Part 2: 10 Top Tips: How to teach maths through the performing arts

 

Maths

 

We recently posted the first installment in our Top 10 Tips, how to teach maths through the performing arts blog. Written by Stuart Barter, an Artis Specialist, these final 5 tips are great for breathing some life in to maths lessons in your school.

 

6. Acting & Maths week. A whole-school themed week can greatly raise the status and profile of any topic, or subject area. This can permeate outside the classroom too. I have visited schools where, for one week, all children wear a sticker with a different maths problem, which can lead to all sorts of games; maybe you can only speak to somebody if you can solve the problem, maybe each child’s name becomes the answer to that problem, and they are known as “7”, for the day! The children could devise plays for assembly under the title “Maths in Action”, illustrating the practical uses of maths. A themed week of this kind, infused with the performing arts, becomes a huge talking point right across the school community, and puts maths on the front page.

 

7. Using the power of music. Rhythm and pulse provide a great backdrop for counting, and number games. Younger children can count round the circle, keeping with the pulse, perhaps going up to ten then back. For older children this can become more demanding, maybe they count in prime numbers, or replace all multiples of 3 with a clap. Use a backing track to make this even more lively and enjoyable. The children could even sing the numbers in the sequence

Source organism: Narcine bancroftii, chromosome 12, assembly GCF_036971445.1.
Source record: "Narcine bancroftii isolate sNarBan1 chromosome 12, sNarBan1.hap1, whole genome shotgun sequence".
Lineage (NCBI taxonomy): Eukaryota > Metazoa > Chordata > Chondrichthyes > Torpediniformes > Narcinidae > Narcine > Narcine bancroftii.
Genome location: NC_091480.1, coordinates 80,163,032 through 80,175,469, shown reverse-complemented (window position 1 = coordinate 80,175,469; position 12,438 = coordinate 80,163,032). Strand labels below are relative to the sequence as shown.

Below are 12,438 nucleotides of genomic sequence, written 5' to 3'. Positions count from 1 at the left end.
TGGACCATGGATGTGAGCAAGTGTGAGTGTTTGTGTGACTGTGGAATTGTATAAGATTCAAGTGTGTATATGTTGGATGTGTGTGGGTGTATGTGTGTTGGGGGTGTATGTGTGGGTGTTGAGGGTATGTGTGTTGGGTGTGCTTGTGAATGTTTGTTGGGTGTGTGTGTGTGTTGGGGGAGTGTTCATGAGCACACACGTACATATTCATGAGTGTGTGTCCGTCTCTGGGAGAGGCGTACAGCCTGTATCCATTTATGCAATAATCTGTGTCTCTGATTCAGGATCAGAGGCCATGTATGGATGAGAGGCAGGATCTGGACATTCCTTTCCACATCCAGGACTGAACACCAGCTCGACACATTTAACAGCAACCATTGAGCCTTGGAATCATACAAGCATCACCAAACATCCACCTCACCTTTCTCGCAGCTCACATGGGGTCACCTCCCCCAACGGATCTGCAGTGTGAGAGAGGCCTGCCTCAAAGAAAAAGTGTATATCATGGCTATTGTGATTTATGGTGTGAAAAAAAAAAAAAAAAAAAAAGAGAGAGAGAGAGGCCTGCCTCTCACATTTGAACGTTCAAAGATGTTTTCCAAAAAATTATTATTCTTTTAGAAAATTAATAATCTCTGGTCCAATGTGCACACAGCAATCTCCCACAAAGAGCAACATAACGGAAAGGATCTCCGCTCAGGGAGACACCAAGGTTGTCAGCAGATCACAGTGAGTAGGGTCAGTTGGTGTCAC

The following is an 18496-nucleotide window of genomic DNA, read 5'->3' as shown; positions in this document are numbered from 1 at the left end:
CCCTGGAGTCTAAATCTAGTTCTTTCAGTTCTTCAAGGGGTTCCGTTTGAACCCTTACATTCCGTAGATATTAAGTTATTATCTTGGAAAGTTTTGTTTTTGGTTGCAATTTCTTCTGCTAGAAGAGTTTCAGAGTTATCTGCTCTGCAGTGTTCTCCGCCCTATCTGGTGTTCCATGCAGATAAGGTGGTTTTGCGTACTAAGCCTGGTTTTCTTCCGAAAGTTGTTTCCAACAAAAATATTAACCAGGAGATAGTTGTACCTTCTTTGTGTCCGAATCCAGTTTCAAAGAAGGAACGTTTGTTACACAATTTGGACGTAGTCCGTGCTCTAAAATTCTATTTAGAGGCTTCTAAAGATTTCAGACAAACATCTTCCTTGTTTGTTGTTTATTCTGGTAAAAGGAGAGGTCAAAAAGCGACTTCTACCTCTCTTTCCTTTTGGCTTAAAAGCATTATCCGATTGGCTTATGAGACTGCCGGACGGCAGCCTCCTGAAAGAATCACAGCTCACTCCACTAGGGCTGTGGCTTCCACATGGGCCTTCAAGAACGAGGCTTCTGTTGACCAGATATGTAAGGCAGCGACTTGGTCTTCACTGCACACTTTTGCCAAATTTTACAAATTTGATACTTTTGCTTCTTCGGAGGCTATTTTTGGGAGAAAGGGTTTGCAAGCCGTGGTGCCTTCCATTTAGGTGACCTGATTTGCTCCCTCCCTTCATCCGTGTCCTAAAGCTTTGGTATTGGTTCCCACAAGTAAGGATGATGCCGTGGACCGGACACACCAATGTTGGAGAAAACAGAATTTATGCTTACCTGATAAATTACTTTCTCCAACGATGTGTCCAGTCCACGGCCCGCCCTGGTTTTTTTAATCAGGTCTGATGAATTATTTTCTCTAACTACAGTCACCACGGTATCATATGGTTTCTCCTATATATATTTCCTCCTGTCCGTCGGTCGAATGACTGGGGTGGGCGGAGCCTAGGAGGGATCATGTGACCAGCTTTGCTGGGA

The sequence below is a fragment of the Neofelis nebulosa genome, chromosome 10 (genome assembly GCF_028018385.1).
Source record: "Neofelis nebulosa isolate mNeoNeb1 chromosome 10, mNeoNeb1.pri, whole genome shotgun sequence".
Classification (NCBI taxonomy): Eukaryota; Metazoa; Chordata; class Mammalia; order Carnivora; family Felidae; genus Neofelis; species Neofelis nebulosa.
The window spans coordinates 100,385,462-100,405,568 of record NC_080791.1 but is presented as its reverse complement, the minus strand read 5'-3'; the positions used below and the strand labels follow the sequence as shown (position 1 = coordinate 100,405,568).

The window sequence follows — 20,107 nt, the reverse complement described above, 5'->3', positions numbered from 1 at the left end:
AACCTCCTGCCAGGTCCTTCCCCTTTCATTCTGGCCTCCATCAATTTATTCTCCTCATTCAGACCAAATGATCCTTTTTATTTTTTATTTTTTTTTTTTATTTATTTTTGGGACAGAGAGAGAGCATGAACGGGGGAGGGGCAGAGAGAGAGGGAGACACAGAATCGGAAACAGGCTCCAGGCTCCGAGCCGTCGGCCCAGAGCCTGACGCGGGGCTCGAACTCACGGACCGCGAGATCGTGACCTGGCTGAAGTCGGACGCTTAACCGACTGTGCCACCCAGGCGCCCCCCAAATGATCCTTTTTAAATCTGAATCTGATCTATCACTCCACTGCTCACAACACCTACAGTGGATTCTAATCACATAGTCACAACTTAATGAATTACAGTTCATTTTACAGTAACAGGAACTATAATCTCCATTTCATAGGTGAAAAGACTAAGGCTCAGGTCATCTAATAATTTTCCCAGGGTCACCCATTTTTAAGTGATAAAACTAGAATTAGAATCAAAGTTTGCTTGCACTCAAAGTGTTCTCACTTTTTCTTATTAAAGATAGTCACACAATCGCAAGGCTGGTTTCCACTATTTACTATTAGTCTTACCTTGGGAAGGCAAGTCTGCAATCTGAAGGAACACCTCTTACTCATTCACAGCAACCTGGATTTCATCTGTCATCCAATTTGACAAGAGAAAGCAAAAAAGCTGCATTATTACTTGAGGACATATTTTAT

8. Geometry is everywhere. Can the children identify the different shapes and angles in objects found in and outside the classroom? Perhaps they can measure and record the shapes and angles they find in nature, and use them to create a piece of abstract art, or a “still life”. This will help make the link between the mathematical principles of shape, and the aesthetic principles of composition.

 

9. Finding maths in stories. There are bound to be opportunities for maths in most books you read together as a class. Find these opportunities, and the narrative context will give the work added purpose and relevance. Could the children attempt to re-build Ted Hughes’ Iron Man? Give the children a number of pieces of metal of different weights to assemble The Iron Man. Then stipulate the Iron Man’s weight. The children may have to cut down (divide) some of the pieces to make the final weight. This could be a problem on paper, or a real arts and crafts challenge!

 

10. Maths Adventures. Take your maths lessons out of the classroom and send your children on a maths-based treasure hunt around the school. Hide clues in various locations that require maths to find the next clue, for example; “Turn 90° to the right, take 10 ÷ 2 steps forward, and look in the bush!”. Bring this to life yet further by setting up the game in role, perhaps you are a Pirate King, challenging your crew to see who can find the treasure first! Again, the drama context helps motivate the children, and improves their confidence.

 

Schools are hugely pressured by the need to attain the right results in SATs; this makes it more important than ever to emphasise the wide applications of maths, and the enjoyment inherent in it. Sometimes drawing attention away from the test can help children understand why these core concepts are useful and relevant.

 

Try these tips in your school and use the arts to breathe new life into your maths lessons, improving your children’s confidence in maths, and your own pleasure and joy in teaching.

 

We’d love to hear how you get on! Tweet @artisedu or email dingong@artiseducation to let us know!

14 Oct 2013


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